šŸ”¤ Grammar Tip: The Power in a Short Sentence

“Short sentences can pack a punch. They . . .”

Short Sentences

Short sentences can pack a punch. They can create tension. They can be beautiful and rhythmic. They also stand out more when surrounded by longer sentences.


Grammar Tip: Sentence Writing

Don’t use unnecessary instances of ā€œwhich,ā€ ā€œas,ā€ ā€œwith,ā€ and ā€œwhile;” use modifiers instead.

Two example: 1. Ā Change the sentence, ā€œI drove down the freeway, which made me feel carsickā€ suffers from the ā€œwhich.ā€ TO: ā€œI drove down the freeway, feeling carsick.ā€ Example 2:Ā ā€œThe teacher cleaned her desk while listening to The Beatles.ā€ TO: Ā ā€œThe teacher cleaned her desk, listening to The Beatles.ā€


šŸ”¤ Grammar Tip: Do I Capitalize or Not Capitalize?

When to capitalize and when not to capitalize

When To Capitalize and When Not to Capitalize

  1. Capitalize ‘I’
  2. Capitalize nations, national nouns and adjectives – French, Russian, English, Italy, Canadian, etc.
  3. Capitalize the first letter of the first word in a new sentence or question
  4. Do NOT capitalize common nouns, nouns are only capitalized if they are the name of something
  5. Capitalize proper names of people, institutions, festivals, etc.
An example: I go to university. (common noun -> university)

I go to the University of Texas. (noun used as proper name)


šŸ”¤ Grammar Tip: Do You Have a Knew or New Coat?

TheĀ wordsĀ knew and new areĀ homophonesĀ whichĀ means . . .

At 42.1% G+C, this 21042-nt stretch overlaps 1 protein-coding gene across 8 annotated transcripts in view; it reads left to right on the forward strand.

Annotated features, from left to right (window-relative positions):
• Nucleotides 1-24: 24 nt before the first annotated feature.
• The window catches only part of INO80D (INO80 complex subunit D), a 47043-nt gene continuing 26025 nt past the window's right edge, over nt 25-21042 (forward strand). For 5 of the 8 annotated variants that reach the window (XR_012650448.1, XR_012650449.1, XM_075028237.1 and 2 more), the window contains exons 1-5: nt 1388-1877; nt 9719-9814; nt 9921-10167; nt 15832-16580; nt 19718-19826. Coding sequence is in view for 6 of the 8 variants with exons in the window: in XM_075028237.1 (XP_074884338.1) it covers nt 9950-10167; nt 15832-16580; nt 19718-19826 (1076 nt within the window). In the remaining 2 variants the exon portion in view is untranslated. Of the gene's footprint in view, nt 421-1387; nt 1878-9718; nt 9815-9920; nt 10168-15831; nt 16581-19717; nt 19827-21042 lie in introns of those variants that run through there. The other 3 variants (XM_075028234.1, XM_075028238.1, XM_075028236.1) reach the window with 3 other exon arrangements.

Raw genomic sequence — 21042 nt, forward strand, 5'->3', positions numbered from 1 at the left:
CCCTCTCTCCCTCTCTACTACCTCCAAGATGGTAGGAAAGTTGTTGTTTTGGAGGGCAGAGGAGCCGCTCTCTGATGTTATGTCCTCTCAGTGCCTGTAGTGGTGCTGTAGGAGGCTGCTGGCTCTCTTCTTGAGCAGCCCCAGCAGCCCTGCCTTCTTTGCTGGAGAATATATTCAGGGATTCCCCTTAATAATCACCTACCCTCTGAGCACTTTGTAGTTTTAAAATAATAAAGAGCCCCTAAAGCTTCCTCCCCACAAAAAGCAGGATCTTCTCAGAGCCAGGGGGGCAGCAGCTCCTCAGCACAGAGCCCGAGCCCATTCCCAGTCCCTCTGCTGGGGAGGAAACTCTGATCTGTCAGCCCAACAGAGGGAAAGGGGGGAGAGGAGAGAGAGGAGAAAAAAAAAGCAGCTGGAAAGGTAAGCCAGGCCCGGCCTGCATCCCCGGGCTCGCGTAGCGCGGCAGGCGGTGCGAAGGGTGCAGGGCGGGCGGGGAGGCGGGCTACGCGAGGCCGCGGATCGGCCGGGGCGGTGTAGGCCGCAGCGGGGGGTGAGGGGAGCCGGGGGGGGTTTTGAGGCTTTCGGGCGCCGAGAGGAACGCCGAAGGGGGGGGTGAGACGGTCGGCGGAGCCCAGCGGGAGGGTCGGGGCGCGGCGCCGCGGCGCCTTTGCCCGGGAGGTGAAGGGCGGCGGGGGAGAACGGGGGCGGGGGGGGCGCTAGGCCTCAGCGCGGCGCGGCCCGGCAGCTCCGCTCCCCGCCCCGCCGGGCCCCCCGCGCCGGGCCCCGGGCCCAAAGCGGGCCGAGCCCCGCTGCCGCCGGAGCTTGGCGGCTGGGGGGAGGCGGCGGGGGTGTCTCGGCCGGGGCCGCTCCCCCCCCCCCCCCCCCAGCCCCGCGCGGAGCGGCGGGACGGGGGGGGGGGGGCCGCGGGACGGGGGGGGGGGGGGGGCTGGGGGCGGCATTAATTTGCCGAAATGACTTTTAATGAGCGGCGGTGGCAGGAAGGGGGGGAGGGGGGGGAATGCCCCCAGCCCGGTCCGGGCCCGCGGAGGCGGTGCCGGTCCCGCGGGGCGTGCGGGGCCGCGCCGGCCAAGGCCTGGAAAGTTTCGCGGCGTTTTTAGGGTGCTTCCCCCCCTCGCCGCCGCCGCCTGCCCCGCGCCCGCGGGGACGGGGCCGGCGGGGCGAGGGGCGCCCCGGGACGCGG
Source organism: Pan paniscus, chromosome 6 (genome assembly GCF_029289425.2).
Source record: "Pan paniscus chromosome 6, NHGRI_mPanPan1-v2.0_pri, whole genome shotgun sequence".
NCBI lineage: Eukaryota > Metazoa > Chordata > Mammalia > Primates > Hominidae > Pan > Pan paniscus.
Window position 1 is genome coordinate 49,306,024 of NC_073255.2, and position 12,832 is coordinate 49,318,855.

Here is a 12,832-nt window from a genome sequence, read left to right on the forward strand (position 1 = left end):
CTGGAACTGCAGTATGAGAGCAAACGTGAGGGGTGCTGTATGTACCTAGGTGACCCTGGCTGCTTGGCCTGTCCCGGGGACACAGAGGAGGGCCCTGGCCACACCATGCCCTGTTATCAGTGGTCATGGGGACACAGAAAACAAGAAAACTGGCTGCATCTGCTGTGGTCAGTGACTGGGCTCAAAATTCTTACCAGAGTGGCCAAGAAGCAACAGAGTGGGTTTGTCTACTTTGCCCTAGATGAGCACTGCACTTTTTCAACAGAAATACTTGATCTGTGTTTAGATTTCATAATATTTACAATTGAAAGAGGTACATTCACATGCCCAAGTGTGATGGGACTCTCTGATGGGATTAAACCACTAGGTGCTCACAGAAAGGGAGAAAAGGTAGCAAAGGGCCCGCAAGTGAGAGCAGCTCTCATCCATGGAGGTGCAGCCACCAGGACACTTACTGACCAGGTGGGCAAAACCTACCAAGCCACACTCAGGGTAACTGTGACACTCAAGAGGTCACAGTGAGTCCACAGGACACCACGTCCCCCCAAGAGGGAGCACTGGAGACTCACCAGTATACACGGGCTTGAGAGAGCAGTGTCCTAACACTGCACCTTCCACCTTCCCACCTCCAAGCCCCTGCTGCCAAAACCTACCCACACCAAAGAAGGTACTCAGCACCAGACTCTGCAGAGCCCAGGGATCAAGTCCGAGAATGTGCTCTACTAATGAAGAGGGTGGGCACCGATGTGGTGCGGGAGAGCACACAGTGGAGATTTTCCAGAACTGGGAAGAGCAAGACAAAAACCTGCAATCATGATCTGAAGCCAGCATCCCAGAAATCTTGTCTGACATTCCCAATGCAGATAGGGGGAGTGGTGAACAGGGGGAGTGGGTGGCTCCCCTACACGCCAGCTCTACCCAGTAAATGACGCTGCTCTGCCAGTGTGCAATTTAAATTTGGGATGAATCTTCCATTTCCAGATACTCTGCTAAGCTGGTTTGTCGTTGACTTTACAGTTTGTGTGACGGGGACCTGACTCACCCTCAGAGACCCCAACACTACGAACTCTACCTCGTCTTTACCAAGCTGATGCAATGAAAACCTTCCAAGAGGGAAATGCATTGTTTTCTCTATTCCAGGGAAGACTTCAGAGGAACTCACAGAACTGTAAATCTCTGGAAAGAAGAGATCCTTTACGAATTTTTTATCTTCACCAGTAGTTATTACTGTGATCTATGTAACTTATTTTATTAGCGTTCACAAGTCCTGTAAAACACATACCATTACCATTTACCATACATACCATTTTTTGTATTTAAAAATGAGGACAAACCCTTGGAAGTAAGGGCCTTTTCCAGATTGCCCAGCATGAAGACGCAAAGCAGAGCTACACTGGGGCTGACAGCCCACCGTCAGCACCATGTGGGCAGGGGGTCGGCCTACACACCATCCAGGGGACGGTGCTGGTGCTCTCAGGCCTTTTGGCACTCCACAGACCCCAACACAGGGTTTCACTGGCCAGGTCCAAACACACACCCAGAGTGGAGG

New or knew:

TheĀ wordsĀ knew and new areĀ homophonesĀ whichĀ meansĀ theyĀ soundĀ alike but meanĀ differentĀ things.

New is anĀ adjectiveĀ thatĀ meansĀ unused.

Knew is the pastĀ tenseĀ form of the verb know,Ā whichĀ means toĀ understandĀ or to beĀ awareĀ of.

If you areĀ havingĀ troubleĀ usingĀ theseĀ wordsĀ correctly,Ā rememberĀ that knew is a verb and has to do with knowledge.Ā SinceĀ both ofĀ theseĀ wordsĀ startĀ with the same two letters, you can link themĀ togetherĀ in your mind.


šŸ”¤ Grammar Tip: Is Your Conscience or Conscious Bothering You?

“The nounĀ conscienceĀ refers to a state of awareness or a sense that one’s actions or intentions are either morally right or wrong, along with a feeling of obligation to do the right thing. . . . Conscious, on the other hand, is an adjective that indicates that a person is awake and alert and able to understand what is happening around them, such as a patient who becomes fully conscious after being administered anesthesia.”


šŸ”¤ Grammar Tip: Will You Attain or Obtain Your Dream Job?

AttainĀ andĀ obtainĀ have the same ending, and they both meanĀ to get something. Ā AttainĀ is a verb that meansĀ to get an achievement. For example, “After a lot of hard work, she attained her dream of being able to speak 7 languages.”

ObtainĀ is also a verb. It meansĀ to get possession of something. For example, “The men obtained the tools they needed to cut down the tree.”


šŸ”¤ Grammar Tip: Are You “All Ready” or “Already”?

Know the Difference Between All Ready and Already.

All readyĀ meansĀ completely prepared.

AlreadyĀ meansĀ prior to a specified or implied time.

šŸ”¤ Grammar Tip: Do You Want to Allude or Elude Confrontation?

Do You Know the difference between allude and elude?

AlludeĀ meansĀ to refer to indirectly.
EludeĀ meansĀ to avoidĀ orĀ to evade.


%d bloggers like this:
Verified by MonsterInsights